After what was about a minute, yet seemed like eternity, my throat opened up and I could breathe easier, and make grunts for yes or nos. As my Nana relayed her observations to my mother, a pharmacist and our household medical authority, I gradually regained the ability to speak. No Mom, it’s not in my lungs, I’m not asthmatic; it’s not strep throat; not a sinus infection, either. No, I haven’t been established with my new PCP on my new insurance; no, I can’t afford to pay out of pocket to see my old doctor.
Damned if she knew of any condition that would cause a spell like I had, which would allow me to workout virtually normally, and if I—her child, aye, but a 27-year old man—decided that he wasn’t going to lay down sick for the day, she couldn’t stop me. Unless I was experiencing attacks outside of morning, when my throat always felt at its worst, I wasn’t going to miss the day that was planned for me.
Friday, Laurie met me in Loveland for a day of bike riding on the Little Miami Scenic Trail. Laurie, the tri-athlete, owns a great road bike. I hired a comfort bike from Montgomery Cyclery—a fabulously run business that has a hassle-free rental process. As Laurie made final preparations, at her car, for the ride—watering up, apply sunscreen, checking tire pressure—I rolled and wobbled around the parking lot, remembering how to do what they say you never forget.
The humidity was blessedly low for a late July afternoon; the trail, a tunnel of tree cover over most of the stretch, had a nice breeze that kept us pedal-pushers comfortable. Laurie kept a challenging pace as she taught me the unwritten rules of the trail—where on the path to ride, how to pass others, how to cross roads against potentially cyclist-killing automobiles, to look out for fellow riders needing assistance; all this to keep me safe and an asset on the trail. We rode all the way to South Lebanon, ten miles out before matching the distance in the return. It was a wonderful day, and beautiful change of pace from the gym.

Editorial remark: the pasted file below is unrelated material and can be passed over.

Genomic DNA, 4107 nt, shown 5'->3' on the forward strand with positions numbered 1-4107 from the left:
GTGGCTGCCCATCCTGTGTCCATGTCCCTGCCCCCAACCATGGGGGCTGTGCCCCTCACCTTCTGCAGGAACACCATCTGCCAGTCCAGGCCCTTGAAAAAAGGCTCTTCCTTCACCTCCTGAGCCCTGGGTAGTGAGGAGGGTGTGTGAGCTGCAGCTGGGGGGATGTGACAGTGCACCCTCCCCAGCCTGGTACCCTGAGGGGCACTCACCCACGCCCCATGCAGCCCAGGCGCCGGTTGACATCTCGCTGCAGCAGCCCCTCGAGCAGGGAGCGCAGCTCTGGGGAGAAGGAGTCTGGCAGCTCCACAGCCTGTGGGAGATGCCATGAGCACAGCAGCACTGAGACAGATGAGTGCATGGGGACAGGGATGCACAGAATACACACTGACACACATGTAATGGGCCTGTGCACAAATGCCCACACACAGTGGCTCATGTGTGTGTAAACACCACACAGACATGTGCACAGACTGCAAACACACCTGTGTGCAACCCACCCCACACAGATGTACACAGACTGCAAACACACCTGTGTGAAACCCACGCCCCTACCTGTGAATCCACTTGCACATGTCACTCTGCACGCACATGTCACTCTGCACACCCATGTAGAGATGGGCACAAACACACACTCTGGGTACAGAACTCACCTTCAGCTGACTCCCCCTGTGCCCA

The rest of the day I was fine, only having teeny bit of fullness in my neck. Then, after sleeping without my C-PAP to see if that’d make a difference, I awoke at 7:30am, my normal time. I had just enough time to put on my glasses before my throat closed off again. Panic set in as I again stumble into the bathroom. My stridor, my coughing and wheezing, this time brought the women in my family—my mom, sister, and grandma— out of their bedrooms and they were horrified. Sister Sarah, the recently recovered bronchitis case, viewed a similar sufferer and encouraged me to “cough it up.” As I hadn’t had any mucus-y sputum hitherto, I could tell there was no “it” to cough up. My mom suggested that she’d stick a pin in my trachea. My Nana, the matronly supervisor, observed and issued emphatic encouragements.